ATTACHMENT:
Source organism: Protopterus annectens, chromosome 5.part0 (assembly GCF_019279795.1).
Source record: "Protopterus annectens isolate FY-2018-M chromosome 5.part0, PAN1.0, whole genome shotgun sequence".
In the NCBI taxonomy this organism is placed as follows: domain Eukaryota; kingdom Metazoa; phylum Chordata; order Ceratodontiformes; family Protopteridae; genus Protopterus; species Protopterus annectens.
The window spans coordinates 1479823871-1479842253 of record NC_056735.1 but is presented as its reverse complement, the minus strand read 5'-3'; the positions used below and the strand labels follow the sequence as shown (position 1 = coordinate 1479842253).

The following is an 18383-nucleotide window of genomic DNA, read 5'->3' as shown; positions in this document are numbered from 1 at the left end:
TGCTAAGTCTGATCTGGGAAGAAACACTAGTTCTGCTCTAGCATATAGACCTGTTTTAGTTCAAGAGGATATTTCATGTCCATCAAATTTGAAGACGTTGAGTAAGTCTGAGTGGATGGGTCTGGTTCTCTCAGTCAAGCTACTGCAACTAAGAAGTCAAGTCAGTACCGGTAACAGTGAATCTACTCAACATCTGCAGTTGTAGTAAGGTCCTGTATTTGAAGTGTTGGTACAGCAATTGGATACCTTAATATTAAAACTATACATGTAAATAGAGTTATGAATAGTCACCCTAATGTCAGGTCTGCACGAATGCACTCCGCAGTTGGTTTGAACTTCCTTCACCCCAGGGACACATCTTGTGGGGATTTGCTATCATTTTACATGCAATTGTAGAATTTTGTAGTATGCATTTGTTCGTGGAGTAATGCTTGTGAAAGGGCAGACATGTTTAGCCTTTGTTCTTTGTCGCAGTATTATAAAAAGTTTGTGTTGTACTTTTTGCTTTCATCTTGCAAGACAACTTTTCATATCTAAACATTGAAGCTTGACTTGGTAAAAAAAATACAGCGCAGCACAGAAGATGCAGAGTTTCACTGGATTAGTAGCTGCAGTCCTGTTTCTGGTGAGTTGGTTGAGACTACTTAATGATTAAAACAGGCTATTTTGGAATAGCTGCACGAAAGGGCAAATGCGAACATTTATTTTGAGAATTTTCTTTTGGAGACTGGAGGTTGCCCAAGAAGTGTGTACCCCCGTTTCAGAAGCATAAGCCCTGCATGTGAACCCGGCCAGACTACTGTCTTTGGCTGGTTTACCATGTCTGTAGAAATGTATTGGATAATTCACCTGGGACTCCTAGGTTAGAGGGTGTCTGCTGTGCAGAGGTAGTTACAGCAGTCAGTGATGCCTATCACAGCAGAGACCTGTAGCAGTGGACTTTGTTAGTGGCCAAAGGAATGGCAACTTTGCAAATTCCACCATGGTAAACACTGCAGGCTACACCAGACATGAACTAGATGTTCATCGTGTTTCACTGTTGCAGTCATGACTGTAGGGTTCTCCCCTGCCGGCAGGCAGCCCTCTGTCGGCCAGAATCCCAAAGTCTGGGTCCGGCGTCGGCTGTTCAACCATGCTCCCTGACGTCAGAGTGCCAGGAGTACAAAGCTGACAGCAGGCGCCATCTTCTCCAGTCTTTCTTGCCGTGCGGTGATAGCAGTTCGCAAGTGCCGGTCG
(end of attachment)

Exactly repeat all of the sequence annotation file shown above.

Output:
Source organism: Protopterus annectens, chromosome 5.part0 (assembly GCF_019279795.1).
Source record: "Protopterus annectens isolate FY-2018-M chromosome 5.part0, PAN1.0, whole genome shotgun sequence".
In the NCBI taxonomy this organism is placed as follows: domain Eukaryota; kingdom Metazoa; phylum Chordata; order Ceratodontiformes; family Protopteridae; genus Protopterus; species Protopterus annectens.
The window spans coordinates 1479823871-1479842253 of record NC_056735.1 but is presented as its reverse complement, the minus strand read 5'-3'; the positions used below and the strand labels follow the sequence as shown (position 1 = coordinate 1479842253).

The following is an 18383-nucleotide window of genomic DNA, read 5'->3' as shown; positions in this document are numbered from 1 at the left end:
TGCTAAGTCTGATCTGGGAAGAAACACTAGTTCTGCTCTAGCATATAGACCTGTTTTAGTTCAAGAGGATATTTCATGTCCATCAAATTTGAAGACGTTGAGTAAGTCTGAGTGGATGGGTCTGGTTCTCTCAGTCAAGCTACTGCAACTAAGAAGTCAAGTCAGTACCGGTAACAGTGAATCTACTCAACATCTGCAGTTGTAGTAAGGTCCTGTATTTGAAGTGTTGGTACAGCAATTGGATACCTTAATATTAAAACTATACATGTAAATAGAGTTATGAATAGTCACCCTAATGTCAGGTCTGCACGAATGCACTCCGCAGTTGGTTTGAACTTCCTTCACCCCAGGGACACATCTTGTGGGGATTTGCTATCATTTTACATGCAATTGTAGAATTTTGTAGTATGCATTTGTTCGTGGAGTAATGCTTGTGAAAGGGCAGACATGTTTAGCCTTTGTTCTTTGTCGCAGTATTATAAAAAGTTTGTGTTGTACTTTTTGCTTTCATCTTGCAAGACAACTTTTCATATCTAAACATTGAAGCTTGACTTGGTAAAAAAAATACAGCGCAGCACAGAAGATGCAGAGTTTCACTGGATTAGTAGCTGCAGTCCTGTTTCTGGTGAGTTGGTTGAGACTACTTAATGATTAAAACAGGCTATTTTGGAATAGCTGCACGAAAGGGCAAATGCGAACATTTATTTTGAGAATTTTCTTTTGGAGACTGGAGGTTGCCCAAGAAGTGTGTACCCCCGTTTCAGAAGCATAAGCCCTGCATGTGAACCCGGCCAGACTACTGTCTTTGGCTGGTTTACCATGTCTGTAGAAATGTATTGGATAATTCACCTGGGACTCCTAGGTTAGAGGGTGTCTGCTGTGCAGAGGTAGTTACAGCAGTCAGTGATGCCTATCACAGCAGAGACCTGTAGCAGTGGACTTTGTTAGTGGCCAAAGGAATGGCAACTTTGCAAATTCCACCATGGTAAACACTGCAGGCTACACCAGACATGAACTAGATGTTCATCGTGTTTCACTGTTGCAGTCATGACTGTAGGGTTCTCCCCTGCCGGCAGGCAGCCCTCTGTCGGCCAGAATCCCAAAGTCTGGGTCCGGCGTCGGCTGTTCAACCATGCTCCCTGACGTCAGAGTGCCAGGAGTACAAAGCTGACAGCAGGCGCCATCTTCTCCAGTCTTTCTTGCCGTGCGGTGATAGCAGTTCGCAAGTGCCGGTCG